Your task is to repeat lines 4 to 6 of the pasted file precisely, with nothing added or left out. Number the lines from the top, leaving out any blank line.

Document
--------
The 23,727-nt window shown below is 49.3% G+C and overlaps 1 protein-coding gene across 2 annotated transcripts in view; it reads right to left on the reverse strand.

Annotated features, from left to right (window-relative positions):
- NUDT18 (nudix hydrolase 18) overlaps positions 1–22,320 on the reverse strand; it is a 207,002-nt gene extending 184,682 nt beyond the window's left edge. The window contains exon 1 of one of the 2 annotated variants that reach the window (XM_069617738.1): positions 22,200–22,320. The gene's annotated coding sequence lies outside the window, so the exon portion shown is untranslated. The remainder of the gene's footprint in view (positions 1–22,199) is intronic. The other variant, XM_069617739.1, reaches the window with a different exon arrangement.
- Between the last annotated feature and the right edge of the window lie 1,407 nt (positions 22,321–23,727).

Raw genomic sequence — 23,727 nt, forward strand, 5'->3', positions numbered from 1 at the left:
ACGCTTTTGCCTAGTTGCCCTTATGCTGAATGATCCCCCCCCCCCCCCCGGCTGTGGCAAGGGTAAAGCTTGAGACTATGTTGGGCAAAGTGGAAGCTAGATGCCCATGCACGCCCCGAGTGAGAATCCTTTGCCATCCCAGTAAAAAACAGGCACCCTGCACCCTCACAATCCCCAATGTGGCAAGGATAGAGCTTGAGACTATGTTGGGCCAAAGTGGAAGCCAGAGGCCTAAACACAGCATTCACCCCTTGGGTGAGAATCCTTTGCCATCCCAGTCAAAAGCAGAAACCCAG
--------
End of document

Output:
- Between the last annotated feature and the right edge of the window lie 1,407 nt (positions 22,321–23,727).

Raw genomic sequence — 23,727 nt, forward strand, 5'->3', positions numbered from 1 at the left:
ACGCTTTTGCCTAGTTGCCCTTATGCTGAATGATCCCCCCCCCCCCCCCGGCTGTGGCAAGGGTAAAGCTTGAGACTATGTTGGGCAAAGTGGAAGCTAGATGCCCATGCACGCCCCGAGTGAGAATCCTTTGCCATCCCAGTAAAAAACAGGCACCCTGCACCCTCACAATCCCCAATGTGGCAAGGATAGAGCTTGAGACTATGTTGGGCCAAAGTGGAAGCCAGAGGCCTAAACACAGCATTCACCCCTTGGGTGAGAATCCTTTGCCATCCCAGTCAAAAGCAGAAACCCAG